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Wilson Mar

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Immutable declarative versioned Infrastructure as Code (IaC) and Policy as Code provisioning into AWS, Azure, GCP, and other clouds using Terragoat, Bridgecrew, and Atlantis team versioning GitOps

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Overview

This tutorial is a step-by-step hands-on deep yet succinct introduction to learn to use HashiCorp’s Terraform to build, change, and version resources running in multiple cloud platforms. The sequence of topics has been carefully arranged for quicker learning, based on various tutorials on this topic.

BTW content here are my personal opinions, and not intended to represent any employer (past or present).

What is Terraform?

terraform.io (HashiCorp’s marketing home page) says the product is a “tool for building, changing, and versioning infrastructure safely and efficiently”.

“Terraform makes infrastructure provisioning: Repeatable. Versioned. Documented. Automated. Testable. Shareable.”

terraform-ibm-sai-vennam-3360x2100

Secure Learning Tools and Ecosystem

Here is my proposal to ensure that cloud resources are secure when created, the first time and every time.



Although Terraform works on multiple clouds, to simplify the explanation here, we’ll focus on AWS for now.

Resources in AWS can be created and managed using several tools: manually using the AWS Management Console GUI or manually invoking on a Terminal running CLI (Command Line Interface) shell scripts or programs written to issue REST API calls. But many enterpise AWS users avoid using GUI and CLI and instead use an approach that provides versioning of Configuration as Code (IaC) in GitHub repositories, so you can go from dev to qa to stage to prod more quickly and securely.

Although AWS provides their own Cloud Formation language to describe what to provision in AWS, for various reasons, many prefer Terraform. Terraform files are commonly run within an automated CI/CD pipeline so that it is repeatable. Having configurations documented in GitHub enables drift detection which identifies differences between what is defined versus what is actually running.

The AWS Config service logs every change in configuration of resources. The AWS Security Hub service looks in logs for vulnerabilities to issue Findings based on its own “AWS Foundations” set of policies. AWS provides a webpage of recommendations for remediation, but only by using its own GUI or CloudFormation code, not Terraform coding.

More importantly, findings from AWS are raised for resource which have already been manifested on the internet, and thus vulnerable to public attack. In today’s hostile internet, we can’t risk an incremental approach to achieving the security needed. We really need to achieve full “security maturity” in our Terraform code the first time we deploy it onto the internet.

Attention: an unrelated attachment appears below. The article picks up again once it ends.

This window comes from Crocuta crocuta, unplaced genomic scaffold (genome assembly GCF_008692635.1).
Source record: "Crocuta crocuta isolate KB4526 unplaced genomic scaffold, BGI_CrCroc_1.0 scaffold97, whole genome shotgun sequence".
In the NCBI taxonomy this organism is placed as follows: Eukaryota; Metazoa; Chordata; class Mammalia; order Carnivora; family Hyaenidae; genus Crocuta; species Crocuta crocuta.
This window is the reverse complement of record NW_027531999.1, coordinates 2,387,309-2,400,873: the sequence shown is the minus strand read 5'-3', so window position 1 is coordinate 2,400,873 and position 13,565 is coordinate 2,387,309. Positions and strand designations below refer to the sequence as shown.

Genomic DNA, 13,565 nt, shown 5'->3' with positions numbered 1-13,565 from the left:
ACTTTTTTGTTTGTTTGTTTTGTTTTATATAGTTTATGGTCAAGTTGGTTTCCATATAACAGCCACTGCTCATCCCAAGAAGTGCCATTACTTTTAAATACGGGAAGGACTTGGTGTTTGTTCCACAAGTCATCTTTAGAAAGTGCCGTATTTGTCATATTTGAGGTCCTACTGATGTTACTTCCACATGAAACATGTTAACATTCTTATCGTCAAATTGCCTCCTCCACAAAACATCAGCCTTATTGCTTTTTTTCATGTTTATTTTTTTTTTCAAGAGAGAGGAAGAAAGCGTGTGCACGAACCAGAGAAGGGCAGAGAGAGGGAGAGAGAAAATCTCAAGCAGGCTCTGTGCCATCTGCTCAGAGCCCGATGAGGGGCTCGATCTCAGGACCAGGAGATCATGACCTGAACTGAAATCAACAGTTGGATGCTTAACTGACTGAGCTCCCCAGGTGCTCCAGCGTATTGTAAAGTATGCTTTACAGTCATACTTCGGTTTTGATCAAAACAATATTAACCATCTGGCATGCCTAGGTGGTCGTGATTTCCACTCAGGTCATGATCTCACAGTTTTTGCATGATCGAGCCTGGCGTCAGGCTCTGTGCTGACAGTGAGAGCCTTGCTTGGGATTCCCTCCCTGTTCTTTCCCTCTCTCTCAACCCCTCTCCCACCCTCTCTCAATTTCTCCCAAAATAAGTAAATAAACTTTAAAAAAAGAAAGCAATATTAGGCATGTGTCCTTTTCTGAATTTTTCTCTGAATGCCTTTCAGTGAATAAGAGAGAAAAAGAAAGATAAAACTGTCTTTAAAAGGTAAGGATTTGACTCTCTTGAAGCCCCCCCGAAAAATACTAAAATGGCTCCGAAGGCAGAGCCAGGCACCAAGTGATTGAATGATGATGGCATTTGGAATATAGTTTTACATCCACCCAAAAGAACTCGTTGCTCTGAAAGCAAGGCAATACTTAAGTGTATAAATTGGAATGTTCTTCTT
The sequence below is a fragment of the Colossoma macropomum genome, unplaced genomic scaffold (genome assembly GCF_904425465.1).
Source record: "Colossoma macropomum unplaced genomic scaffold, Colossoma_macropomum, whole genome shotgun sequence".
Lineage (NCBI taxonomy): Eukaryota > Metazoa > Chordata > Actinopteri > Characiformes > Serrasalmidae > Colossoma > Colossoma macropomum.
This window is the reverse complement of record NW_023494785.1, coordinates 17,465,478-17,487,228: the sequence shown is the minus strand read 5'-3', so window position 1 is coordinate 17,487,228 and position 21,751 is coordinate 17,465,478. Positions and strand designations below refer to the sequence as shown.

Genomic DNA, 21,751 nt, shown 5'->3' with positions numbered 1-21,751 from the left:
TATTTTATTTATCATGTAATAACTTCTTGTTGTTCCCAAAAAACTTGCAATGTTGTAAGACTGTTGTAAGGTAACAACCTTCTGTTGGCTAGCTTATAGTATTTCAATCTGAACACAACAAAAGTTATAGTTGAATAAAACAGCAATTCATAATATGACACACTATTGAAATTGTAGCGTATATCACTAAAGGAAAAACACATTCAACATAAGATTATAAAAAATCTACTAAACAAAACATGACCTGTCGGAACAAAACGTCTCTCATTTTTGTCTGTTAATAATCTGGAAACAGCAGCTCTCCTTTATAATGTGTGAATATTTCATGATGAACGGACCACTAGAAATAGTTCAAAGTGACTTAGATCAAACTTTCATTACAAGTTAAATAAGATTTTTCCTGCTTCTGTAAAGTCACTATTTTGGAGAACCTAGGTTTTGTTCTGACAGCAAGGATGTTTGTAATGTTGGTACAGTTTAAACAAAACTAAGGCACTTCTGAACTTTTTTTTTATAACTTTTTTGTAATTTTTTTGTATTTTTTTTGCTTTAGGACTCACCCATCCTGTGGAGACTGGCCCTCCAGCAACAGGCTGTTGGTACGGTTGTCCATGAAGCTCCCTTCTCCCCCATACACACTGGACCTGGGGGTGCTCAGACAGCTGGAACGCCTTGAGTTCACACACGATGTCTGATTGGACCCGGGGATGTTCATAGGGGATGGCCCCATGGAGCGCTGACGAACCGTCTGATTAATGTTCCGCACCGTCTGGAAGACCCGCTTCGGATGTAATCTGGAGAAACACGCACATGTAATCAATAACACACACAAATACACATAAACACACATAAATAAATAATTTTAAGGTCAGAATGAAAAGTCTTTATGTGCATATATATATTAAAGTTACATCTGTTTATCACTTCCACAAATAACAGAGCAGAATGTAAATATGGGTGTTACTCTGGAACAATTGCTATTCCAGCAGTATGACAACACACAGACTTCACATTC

PROTIP: We prevent vulnerabilities before</strong> they are created as vulnerable resources by finding violations in Infrastructure definition code, using a CI/CD pipeline to run static scans referencing Policies as Code.

Several vendors have created static scan programs. Checkov and TFSec have an interface to the popular VSCode text editor on laptops, which “shifts left” the work of security earlier in the development lifecycle.

The crucial skill needed today is expertise at manually editing Terraform files which are “bulletproof”.

One way to climb this steep learning curve is learning to fix known-bad sample Terraform code which are accompanied with policies used to detect violations. It’s even better to have each policy be associated with recommendations for remediating the Terraform code, along with tutorials about configuration options.

Because cloud services change all the time, a policy creator helps to keep up with all the polices needed. In the Terraform Cloud, policies are defined in the Sentinel language. Other vendors define policies in the Rego language processed by the OPA engine.

When a community of Terraform developers have policies which attest that Terraform code is known good, their templates can be Shareable and thus reduce both risk and much effort by others.

PROTIP: This approach is essentially TDD (Test Driven Development) applied to infrastructure code.

Atlantis provides a mechanism like GitHub Dependabot, which automatically creates Pull Requests containing remediations. Terraform Cloud provides a GUI to display them.

So here it is, our ecosystem your you to create secure Terraform, the first time and every time.

Recap

terraform-strategy-22-03-02-1769x781


Core Workflow

The traditional core Terraform “happy path” workflow consists of these steps:

  1. Obtain the set of Terraform-related files (from GitHub).
  2. Navigate to the folder where .tf files are located.